• 19
  • March

Last week, the AARP sued the Housing and Urban Development Department because reverse mortgages are leading to foreclosure for some widows and widowers. The New York Times recently published an article by Ron Lieber that discusses the AARP's lawsuit, how reverse mortgages work, HUD's rules and the potential pitfalls of the reverse mortgage.

According to Lieber, AARP argues in its lawsuit that some lenders encouraged only an older spouse to put their name on the reverse mortgage loan application because it would result in a bigger loan.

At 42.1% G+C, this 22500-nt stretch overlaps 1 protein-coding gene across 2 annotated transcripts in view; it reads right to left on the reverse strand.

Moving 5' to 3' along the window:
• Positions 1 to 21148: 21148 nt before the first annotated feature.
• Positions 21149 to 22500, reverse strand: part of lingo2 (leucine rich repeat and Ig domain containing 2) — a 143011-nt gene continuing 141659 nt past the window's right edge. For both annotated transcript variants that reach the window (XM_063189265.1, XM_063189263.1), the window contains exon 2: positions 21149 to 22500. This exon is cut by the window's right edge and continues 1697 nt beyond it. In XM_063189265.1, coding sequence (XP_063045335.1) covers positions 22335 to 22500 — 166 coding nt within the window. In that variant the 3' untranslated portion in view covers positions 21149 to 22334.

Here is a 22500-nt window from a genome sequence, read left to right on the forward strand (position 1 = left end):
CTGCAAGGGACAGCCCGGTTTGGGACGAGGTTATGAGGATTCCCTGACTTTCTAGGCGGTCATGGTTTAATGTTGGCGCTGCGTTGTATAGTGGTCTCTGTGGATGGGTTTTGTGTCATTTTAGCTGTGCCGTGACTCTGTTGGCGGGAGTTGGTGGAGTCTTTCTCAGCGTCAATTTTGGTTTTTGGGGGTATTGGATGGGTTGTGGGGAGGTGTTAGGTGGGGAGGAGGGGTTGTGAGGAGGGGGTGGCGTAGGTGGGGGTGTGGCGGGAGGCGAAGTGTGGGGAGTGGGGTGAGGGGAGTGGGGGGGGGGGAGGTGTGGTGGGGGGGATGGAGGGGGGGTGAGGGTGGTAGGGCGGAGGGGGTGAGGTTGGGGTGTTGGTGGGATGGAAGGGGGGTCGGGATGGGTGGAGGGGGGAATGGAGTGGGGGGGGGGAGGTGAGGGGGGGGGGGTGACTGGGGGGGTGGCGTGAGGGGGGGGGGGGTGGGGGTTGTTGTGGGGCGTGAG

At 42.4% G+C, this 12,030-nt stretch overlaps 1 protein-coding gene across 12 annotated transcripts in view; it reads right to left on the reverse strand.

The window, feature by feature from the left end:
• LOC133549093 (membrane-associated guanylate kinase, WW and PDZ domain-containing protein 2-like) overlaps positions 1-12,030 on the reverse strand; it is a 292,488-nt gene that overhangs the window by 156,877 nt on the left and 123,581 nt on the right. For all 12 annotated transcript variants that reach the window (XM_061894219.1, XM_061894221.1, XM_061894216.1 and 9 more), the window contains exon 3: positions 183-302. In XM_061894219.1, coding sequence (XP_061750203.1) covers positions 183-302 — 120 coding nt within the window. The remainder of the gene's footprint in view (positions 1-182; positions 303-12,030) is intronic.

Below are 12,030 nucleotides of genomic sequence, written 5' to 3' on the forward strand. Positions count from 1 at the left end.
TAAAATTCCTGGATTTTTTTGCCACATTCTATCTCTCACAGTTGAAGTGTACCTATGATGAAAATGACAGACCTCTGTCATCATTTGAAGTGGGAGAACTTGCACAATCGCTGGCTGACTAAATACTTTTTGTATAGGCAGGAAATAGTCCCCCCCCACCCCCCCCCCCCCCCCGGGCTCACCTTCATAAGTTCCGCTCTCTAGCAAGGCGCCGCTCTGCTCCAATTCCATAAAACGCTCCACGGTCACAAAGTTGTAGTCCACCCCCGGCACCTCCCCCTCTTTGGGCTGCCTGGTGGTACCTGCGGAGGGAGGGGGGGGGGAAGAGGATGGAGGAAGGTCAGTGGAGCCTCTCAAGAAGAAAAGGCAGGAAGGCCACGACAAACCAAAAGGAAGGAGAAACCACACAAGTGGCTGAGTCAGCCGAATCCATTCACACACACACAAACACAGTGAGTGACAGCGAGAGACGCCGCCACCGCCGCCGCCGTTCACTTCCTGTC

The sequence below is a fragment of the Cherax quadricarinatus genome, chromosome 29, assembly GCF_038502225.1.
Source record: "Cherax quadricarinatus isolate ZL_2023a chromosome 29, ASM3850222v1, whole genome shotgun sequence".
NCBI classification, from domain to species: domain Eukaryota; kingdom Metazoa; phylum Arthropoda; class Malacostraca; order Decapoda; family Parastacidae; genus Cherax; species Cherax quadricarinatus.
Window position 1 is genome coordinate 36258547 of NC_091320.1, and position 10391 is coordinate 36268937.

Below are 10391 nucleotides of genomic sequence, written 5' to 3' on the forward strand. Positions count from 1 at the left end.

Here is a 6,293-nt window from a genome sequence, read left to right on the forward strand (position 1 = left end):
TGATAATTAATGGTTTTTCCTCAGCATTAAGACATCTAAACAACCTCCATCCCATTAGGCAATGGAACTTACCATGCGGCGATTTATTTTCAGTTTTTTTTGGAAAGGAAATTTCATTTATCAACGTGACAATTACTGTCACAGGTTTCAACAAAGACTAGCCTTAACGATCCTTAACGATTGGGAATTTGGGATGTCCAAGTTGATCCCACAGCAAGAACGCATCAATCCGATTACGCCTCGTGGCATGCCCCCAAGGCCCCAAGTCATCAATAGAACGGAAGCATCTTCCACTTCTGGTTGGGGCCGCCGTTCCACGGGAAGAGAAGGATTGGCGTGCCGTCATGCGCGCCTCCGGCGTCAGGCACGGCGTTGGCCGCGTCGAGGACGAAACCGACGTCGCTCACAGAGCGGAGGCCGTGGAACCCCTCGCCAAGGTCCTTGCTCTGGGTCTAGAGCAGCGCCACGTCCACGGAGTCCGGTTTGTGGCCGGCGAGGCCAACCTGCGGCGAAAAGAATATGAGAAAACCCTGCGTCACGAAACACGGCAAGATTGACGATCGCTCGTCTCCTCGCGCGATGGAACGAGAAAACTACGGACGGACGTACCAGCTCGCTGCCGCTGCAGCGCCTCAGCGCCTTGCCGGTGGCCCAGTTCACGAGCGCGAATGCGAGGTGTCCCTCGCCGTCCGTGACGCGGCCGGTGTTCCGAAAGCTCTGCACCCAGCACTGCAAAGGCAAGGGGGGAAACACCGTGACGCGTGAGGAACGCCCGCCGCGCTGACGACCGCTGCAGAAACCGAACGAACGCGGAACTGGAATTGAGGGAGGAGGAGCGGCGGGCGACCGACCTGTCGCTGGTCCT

The problem is that HUD issued a "clarification" (AARP claims in its lawsuit that it's a rule change) to the reverse mortgage rules in 2008 that say that an heir to a property has to pay off the mortgage balance if they want to stay in the home after the person whose name was on the loan dies. This is true even if the value of the property is lower than than remaining mortgage balance.

This is an unintended consequence of a product meant to help older people who are struggling financially day-to-day, but have a lot of equity in their home. Lieber recommends that people thoroughly research reverse mortgages before applying for one, especially because it may be the remaining asset a couple has.


A Red Flag on Reverse Mortgages (The New York Times)